MP of the week: Miller Harlow

This week’s featured missing person (which I forgot to add yesterday, sorry) is Miller Smith Harlow, a 62-year-old man who disappeared from Gordonsville, Virginia on August 28, 1991. He was last seen standing in front of a funeral home in town, possibly on his way to a local restaurant where his cousin was supposed to pick him up.

He was retired, lived alone, had never driven a car and would get around on foot, on his bike or by getting rides from people. He had very regular habits and because of this the police thinks something bad happened to him.

If still alive he’d now be in his nineties.

MP of the week: Sarah Hill

This week’s featured missing person is Sarah Ashley Hill, a 33-year-old woman who disappeared from Stuart, Virginia on June 6, 2018. After her disappearance, her car was found abandoned in a store parking lot. She had some substance abuse issues and lived a somewhat transient life.

There was actually an article published about Sarah’s case the other day but it didn’t have much in the way of new info, just that they did another search in late July. If still alive she’d be 35 today.

I cannot emphasize enough how incredibly sheepish I feel right now

So forget everything I said a little bit ago. Turns out the “device for detecting DNA in soil” is a lot of hooey.

Had it NOT been a lot of hooey, it WOULD have been a game-changer, and I’m afraid I got so excited about the possibility that I didn’t actually bother to investigate what this thing consisted of.

This is me right now:

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Gina Hall’s sister clearly believes in it, and posted a comment (at the bottom of this page that I linked to before) defending Dr. Vass and saying he found Gina. But now I wonder if that scrap of bone that they found and said was Gina’s was ever actually scientifically confirmed to be hers. Based on what I’ve read about this device, it probably was not.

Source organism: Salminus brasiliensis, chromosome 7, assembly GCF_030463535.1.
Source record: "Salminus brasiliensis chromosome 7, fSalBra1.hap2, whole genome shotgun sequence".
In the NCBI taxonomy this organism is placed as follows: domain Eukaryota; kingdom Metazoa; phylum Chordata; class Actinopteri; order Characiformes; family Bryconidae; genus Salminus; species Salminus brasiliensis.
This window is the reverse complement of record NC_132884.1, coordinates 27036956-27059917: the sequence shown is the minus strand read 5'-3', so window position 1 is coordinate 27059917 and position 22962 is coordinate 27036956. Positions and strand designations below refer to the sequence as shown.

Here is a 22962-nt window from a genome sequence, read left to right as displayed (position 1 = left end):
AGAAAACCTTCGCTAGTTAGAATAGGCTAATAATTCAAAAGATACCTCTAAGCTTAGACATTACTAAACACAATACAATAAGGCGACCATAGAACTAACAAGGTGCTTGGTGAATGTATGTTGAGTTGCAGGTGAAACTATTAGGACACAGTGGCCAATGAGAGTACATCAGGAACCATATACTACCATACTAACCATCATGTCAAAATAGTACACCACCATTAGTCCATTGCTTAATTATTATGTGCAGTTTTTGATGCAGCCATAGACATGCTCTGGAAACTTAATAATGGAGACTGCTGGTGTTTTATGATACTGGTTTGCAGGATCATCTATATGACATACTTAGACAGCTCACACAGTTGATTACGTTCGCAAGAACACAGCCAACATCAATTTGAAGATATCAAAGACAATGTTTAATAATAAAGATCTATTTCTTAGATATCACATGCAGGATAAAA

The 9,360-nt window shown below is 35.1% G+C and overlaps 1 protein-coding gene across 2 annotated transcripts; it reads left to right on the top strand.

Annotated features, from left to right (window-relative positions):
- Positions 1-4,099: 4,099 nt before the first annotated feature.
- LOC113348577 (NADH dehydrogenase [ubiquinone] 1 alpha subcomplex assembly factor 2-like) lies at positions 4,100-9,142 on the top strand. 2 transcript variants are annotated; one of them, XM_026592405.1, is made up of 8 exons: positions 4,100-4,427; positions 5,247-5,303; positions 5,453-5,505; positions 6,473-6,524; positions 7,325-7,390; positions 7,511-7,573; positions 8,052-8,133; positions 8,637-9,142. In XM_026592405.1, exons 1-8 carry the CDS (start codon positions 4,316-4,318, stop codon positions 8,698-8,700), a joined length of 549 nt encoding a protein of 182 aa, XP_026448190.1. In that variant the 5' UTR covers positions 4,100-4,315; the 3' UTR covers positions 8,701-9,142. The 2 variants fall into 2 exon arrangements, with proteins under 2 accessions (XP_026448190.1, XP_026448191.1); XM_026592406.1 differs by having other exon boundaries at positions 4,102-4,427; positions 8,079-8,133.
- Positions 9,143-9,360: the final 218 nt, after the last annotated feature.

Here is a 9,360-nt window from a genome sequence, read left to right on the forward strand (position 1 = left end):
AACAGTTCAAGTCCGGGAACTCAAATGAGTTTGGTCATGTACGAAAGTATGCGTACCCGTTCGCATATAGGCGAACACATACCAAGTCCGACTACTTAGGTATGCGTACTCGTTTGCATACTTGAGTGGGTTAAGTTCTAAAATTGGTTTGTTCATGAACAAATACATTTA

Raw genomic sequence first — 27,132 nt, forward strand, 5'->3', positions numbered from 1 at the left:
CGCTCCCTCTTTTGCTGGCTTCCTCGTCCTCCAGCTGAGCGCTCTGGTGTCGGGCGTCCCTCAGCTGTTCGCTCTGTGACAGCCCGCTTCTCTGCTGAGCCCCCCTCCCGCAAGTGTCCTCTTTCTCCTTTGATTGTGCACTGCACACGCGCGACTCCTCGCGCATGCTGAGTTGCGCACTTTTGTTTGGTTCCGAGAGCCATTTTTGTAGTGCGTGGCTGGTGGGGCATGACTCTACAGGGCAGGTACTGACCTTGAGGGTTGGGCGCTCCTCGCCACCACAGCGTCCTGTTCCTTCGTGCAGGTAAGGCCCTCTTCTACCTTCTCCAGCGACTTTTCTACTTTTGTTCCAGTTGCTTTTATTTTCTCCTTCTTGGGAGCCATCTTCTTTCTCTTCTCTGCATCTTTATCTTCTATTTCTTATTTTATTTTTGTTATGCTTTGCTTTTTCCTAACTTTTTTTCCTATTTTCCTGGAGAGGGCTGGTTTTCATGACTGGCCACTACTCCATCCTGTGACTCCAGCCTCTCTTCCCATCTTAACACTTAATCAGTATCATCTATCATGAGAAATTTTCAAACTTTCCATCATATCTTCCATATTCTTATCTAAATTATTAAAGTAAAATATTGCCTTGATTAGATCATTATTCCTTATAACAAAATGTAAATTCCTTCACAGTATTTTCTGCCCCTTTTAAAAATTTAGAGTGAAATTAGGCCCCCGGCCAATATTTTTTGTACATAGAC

And I’d already resolved her case and everything.

I cannot emphasize how much of a game-changer this is

So, I found out today that Dr. Arpad Vass, a forensic archaeologist I’d heard of, has invented a nifty little widget that detects buried human DNA.

I have no idea how much it works, but it’s already proven its effectiveness: they found Gina Renee Hall‘s DNA in EIGHT PLACES along a river valley FORTY YEARS after her disappearance, as well as a piece of Gina’s bone (making her Charley Project case resolvable, which I have done), as well as DNA from someone else entirely: Angela Mae Rader, a girl who disappeared with her friend Tammy Lynn Akers in 1977. The girls (who were fourteen at the time) have been missing even longer than Gina.